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Intake of fruits and vegetables in relation to 10-year weight gain among Spanish adults.

Abstract

OBJECTIVE

Despite the alarming increase in the prevalence of obesity, epidemiologic studies that prospectively examine the fruit and vegetable consumption and other lifestyle factors in relation to weight gain (WG) are still insufficient. We explored the associations between fruit and vegetable intake and WG over a 10-year period in an adult Mediterranean population.

METHODS AND PROCEDURES

We performed a 10-year follow-up study with healthy participants (n = 206) aged 15-80 years at baseline in 1994, who participated in a nutrition survey in Valencia, Spain. Data on diet, lifestyle factors, and body weight were obtained in 1994 and 2004 using a food frequency questionnaire (FFQ) and direct measurements.

RESULTS

The average WG over the study period was 3.41 (s.d. 6.9) kg. In multivariate analyses, participants in the third quartile of fruit intake at baseline in 1994 had lower risk of WG> or =3.41 kg compared to those in the lowest quartile (oddsratio (OR) = 0.31, 95% confidence interval (CI), 0.11-0.85; P trend = 0.044). Regarding vegetable intake, the risk of WG was lowest in participants of the fourth quartile (>333 g/day), which had an 84% reduced risk of gaining 3.41 kg weight (OR = 0.18, 95% CI, 0.05-0.66; P trend = 0.017). When the intake of fruits and vegetables was combined, the risk of WG decreased across quartiles, with the lowest risk among those in the fourth quartile (OR = 0.22, 95% CI, 0.06-0.81; P trend = 0.022). Further adjustment for an increased intake of fruits and vegetables over the past 10 years reported by participants in 2004 did not appreciably alter the observed ORs.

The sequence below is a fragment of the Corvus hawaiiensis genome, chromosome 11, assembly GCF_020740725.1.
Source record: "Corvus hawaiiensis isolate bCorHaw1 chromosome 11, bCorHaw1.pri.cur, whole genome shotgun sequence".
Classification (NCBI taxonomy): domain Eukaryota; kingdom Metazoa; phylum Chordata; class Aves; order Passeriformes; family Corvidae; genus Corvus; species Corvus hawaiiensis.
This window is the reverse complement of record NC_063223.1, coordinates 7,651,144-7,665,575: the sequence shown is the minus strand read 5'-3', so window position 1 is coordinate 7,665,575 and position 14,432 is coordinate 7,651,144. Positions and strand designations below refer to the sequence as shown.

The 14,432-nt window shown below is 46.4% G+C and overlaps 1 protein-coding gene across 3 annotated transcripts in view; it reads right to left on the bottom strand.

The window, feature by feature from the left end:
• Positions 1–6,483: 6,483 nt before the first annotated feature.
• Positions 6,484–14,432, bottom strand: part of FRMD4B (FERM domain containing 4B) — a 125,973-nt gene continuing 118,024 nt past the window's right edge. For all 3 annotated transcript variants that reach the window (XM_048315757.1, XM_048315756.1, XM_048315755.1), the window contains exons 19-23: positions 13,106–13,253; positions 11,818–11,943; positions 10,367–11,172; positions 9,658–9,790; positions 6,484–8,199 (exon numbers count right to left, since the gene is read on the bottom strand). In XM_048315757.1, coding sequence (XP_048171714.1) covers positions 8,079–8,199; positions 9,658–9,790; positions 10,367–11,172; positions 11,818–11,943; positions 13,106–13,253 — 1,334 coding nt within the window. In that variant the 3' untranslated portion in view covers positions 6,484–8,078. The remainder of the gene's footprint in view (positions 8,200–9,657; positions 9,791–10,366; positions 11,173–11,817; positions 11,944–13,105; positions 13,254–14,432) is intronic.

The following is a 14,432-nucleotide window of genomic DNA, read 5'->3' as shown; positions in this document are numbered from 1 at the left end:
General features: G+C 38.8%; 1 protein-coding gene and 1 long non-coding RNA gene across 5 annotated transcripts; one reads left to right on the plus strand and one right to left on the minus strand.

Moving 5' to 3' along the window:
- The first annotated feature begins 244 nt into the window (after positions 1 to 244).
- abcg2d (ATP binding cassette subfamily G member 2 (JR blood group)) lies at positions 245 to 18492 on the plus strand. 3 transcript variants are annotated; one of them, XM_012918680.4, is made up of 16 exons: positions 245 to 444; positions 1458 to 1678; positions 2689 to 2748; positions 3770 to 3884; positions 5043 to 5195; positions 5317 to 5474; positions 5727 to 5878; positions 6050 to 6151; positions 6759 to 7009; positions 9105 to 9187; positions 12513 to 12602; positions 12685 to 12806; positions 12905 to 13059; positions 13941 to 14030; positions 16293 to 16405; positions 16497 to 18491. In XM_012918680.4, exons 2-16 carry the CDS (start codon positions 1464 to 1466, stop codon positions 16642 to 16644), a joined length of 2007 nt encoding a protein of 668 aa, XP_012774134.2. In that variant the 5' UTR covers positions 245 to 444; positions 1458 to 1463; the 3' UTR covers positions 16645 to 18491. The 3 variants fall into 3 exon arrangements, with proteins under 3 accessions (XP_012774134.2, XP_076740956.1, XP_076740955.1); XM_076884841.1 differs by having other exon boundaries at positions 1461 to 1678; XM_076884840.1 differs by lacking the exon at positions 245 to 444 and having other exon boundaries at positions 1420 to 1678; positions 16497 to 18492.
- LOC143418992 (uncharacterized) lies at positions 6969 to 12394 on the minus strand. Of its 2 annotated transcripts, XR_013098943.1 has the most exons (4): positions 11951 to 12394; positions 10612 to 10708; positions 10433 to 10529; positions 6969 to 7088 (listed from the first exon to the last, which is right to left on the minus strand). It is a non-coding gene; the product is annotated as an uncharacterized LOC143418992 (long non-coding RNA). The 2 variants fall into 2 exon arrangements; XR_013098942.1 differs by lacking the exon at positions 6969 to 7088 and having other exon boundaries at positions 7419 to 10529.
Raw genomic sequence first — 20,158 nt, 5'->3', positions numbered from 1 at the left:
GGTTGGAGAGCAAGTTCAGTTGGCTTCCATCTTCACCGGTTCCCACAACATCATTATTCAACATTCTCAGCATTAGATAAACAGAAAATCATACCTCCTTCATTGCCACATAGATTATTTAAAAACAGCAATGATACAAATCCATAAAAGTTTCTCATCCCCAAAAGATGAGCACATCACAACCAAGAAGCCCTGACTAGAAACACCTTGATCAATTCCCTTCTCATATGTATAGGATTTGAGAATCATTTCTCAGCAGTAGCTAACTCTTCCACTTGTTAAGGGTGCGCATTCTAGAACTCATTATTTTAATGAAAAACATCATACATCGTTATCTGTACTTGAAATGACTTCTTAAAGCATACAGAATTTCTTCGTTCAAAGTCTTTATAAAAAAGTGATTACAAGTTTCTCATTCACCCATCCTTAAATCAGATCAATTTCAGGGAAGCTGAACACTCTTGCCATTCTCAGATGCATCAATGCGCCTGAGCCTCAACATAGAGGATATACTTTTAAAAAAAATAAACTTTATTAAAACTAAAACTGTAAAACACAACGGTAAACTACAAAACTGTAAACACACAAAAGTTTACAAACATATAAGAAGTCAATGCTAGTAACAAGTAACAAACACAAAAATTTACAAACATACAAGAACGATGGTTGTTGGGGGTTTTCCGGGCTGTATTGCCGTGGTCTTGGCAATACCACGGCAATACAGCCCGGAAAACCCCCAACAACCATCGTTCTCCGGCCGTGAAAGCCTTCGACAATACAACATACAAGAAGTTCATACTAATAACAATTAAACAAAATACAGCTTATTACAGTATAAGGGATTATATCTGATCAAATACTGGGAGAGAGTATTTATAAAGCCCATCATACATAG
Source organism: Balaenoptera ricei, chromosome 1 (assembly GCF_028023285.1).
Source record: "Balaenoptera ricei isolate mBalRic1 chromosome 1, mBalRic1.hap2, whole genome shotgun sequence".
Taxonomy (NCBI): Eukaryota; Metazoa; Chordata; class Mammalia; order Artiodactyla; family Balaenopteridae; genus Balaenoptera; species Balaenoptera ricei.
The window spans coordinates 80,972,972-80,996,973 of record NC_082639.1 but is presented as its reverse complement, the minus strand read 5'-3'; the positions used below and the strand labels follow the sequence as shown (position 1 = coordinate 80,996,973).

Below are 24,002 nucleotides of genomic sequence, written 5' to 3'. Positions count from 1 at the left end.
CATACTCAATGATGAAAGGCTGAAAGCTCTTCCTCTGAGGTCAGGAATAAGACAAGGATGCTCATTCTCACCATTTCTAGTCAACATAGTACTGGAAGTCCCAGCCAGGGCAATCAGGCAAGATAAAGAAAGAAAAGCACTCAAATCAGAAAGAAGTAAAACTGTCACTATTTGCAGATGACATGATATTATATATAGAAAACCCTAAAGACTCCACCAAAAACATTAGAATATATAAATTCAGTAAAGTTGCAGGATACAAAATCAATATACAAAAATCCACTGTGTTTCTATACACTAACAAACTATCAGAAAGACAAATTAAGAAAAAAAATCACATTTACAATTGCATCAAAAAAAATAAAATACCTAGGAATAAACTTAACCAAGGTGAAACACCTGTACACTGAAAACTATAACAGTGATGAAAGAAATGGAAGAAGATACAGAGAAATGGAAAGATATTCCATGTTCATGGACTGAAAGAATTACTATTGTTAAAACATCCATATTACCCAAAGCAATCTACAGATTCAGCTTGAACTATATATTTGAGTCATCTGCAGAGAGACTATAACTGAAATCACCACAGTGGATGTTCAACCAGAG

DISCUSSION

Dietary patterns associated with a high intake of fruits and vegetables in Mediterranean populations may reduce long-term risk of subsequent WG and obesity among adults.

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  • Authors+Show Affiliations

    ,

    Departamento Salud Pública, Historia de la Ciencia y Ginecología, Universidad Miguel Hernández, Elche-Alicante, Alicante, Spain. vioque@umh.es

    , , ,

    Source

    Obesity (Silver Spring, Md.) 16:3 2008 Mar pg 664-70

    MeSH

    Adult
    Diet, Mediterranean
    Female
    Follow-Up Studies
    Fruit
    Health Behavior
    Humans
    Life Style
    Male
    Middle Aged
    Nutrition Surveys
    Obesity
    Odds Ratio
    Overweight
    Risk Assessment
    Risk Factors
    Spain
    Surveys and Questionnaires
    Time Factors
    Vegetables
    Weight Gain

    Pub Type(s)

    Journal Article
    Research Support, Non-U.S. Gov't

    Language

    eng

    PubMed ID

    18239583

    Citation

    Vioque, Jesus, et al. "Intake of Fruits and Vegetables in Relation to 10-year Weight Gain Among Spanish Adults." Obesity (Silver Spring, Md.), vol. 16, no. 3, 2008, pp. 664-70.
    Vioque J, Weinbrenner T, Castelló A, et al. Intake of fruits and vegetables in relation to 10-year weight gain among Spanish adults. Obesity (Silver Spring). 2008;16(3):664-70.